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Old 08-21-2008, 06:38 PM   #5 (permalink)
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The Golden Egg - '93 Toyota Previa DX
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I already got rid of the old clutched fan and installed an electric fan from an 88 Sable V6. It's overkill though. I need to find a speed control or a temperature switch or both. I was hoping to track them down in the sable parts car but no luck so far.
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Old 08-23-2008, 03:05 AM   #6 (permalink)
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the van - '92 Toyota Previa
Last 3: 17.34 mpg (US)

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Your Previa mods are awesome to read about. What kind of range do you get with running your electrical off the deep cycle batteries?

I've been thinking of doing a straight EV conversion on my Previa, but removing all the accessories that depend on the SAD shaft seems like an obvious first step. I'm thinking about trying part of what you did and seeing how things work out by just disconnecting the accessories.

Do you still have the SAD shaft connected to the engine or have you been able to remove that too since you're not powering anything off of it?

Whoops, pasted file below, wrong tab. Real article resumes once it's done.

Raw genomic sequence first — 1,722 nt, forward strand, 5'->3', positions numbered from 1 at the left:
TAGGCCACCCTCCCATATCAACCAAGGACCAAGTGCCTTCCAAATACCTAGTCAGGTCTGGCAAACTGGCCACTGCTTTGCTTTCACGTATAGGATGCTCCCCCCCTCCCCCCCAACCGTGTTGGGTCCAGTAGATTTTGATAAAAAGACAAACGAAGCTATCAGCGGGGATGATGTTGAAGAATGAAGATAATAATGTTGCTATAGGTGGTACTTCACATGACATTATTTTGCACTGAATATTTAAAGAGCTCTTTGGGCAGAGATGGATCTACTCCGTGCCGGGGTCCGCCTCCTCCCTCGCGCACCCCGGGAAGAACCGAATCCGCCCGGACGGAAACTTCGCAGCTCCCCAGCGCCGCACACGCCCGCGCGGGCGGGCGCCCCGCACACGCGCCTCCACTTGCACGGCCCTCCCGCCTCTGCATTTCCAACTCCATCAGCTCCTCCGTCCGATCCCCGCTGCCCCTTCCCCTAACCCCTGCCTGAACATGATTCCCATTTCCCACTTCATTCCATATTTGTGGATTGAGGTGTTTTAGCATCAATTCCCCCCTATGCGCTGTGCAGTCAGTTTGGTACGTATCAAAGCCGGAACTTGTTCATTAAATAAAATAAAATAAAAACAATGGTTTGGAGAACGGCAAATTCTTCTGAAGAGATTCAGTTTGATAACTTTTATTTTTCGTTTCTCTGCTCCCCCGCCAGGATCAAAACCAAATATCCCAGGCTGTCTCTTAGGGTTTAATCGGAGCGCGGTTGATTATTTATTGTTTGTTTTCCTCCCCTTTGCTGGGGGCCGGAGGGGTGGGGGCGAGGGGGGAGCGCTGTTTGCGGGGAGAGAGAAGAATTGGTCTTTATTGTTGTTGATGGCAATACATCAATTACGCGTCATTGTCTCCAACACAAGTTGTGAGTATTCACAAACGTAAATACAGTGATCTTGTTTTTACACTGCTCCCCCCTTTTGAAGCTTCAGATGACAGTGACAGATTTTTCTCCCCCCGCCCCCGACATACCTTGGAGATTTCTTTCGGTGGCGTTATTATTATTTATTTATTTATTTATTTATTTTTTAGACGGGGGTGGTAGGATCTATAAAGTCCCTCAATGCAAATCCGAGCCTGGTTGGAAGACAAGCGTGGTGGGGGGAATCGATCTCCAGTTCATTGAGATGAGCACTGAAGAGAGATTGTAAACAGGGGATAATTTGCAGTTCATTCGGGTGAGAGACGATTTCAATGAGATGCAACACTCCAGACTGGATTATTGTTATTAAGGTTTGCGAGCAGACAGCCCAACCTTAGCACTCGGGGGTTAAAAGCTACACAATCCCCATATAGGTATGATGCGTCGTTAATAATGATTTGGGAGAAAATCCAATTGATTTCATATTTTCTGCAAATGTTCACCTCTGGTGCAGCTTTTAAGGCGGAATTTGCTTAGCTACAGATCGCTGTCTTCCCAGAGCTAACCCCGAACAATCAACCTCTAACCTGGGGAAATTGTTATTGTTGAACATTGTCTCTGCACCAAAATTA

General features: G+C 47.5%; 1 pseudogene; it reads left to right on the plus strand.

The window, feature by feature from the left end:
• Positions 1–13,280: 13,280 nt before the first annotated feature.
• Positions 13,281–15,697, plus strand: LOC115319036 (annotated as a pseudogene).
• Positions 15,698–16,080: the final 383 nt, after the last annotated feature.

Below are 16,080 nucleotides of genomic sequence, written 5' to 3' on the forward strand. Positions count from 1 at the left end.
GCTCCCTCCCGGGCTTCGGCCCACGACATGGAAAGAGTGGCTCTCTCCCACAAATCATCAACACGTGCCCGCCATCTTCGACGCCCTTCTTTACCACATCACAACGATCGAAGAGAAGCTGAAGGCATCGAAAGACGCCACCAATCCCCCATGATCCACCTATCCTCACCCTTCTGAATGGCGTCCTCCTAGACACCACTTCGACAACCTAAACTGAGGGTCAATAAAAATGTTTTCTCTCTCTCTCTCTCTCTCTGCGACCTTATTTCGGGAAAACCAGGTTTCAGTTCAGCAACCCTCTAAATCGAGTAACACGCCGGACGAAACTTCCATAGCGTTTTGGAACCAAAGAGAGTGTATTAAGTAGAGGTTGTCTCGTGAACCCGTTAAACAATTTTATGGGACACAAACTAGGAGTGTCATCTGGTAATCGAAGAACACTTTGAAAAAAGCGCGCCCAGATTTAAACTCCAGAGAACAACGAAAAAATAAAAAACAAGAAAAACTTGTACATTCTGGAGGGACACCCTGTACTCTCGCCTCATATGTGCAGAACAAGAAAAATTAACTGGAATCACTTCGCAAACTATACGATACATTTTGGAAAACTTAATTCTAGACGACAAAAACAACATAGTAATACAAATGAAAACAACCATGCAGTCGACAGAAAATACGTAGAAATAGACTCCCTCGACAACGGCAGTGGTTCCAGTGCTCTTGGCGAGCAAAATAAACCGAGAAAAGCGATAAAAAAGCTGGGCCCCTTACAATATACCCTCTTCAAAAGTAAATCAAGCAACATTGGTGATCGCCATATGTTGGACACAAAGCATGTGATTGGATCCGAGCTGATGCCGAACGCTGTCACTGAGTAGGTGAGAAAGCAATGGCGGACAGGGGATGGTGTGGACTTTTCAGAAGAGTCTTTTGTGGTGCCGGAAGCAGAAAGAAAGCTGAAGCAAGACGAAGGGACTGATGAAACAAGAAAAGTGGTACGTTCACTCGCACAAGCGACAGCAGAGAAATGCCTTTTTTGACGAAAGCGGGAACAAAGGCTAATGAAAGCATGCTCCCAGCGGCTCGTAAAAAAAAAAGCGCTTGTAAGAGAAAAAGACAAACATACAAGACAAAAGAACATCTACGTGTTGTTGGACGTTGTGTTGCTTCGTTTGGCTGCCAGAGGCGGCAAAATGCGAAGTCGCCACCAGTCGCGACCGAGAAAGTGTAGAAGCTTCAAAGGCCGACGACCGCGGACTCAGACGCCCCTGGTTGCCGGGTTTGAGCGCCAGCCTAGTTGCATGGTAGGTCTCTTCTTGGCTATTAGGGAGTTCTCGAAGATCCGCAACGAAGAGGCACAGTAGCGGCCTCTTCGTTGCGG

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Old 08-23-2008, 03:52 AM   #7 (permalink)
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Quote:
Your Previa mods are awesome to read about. What kind of range do you get with running your electrical off the deep cycle batteries?
From my doorstep to downtown Seattle one way is 212km or 132 miles according to google maps. This included about 45 minutes at the border with about 20 starts to avoid idling and some use of the electric fan. when I got there the batts were at about 60% depth of discharge. 50% is about as low as I can go with these batts. Lower shortens the life too much. I guess you could go quite a bit farther with new batts, more batts, or true deep cycle batts like trojans.

I'm itching to take the SAD beast out with all it's cast iron. There must be a couple hundred lbs there. Good bye inertial mass, hello Ferrarevia!

It already revs up quicker now.

It's relatively easy to pop off the belts to try it. Make sure your tires are fully pumped as well as your arms for any parallel parking. Steering is a little harder so be ready.

I'm also hoping to do a conversion or hybrid on mine. This is a stop gap measure in the mean time. Until the right batteries are cheap enough or I win the lottery. The easiest would be an assist motor attached to the accessory drive shaft but of course a lot of losses there through the motor.

Have you heard of any other EV Previas? We are lighter than an S10, can take a bigger payload and are much more aero. There are hundreds of S10 EV's.

My wish list includes a set of LRR tires. Do you know what the OEM tires were? I bet they were LRR.
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Old 08-23-2008, 04:02 AM   #8 (permalink)
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You should put a diesel engine into your previa.
eBay Motors: JDM Used Toyota Previa Turbo Diesel Engine w/Auto (item 190246359383 end time Aug-29-08 15:28:36 PDT)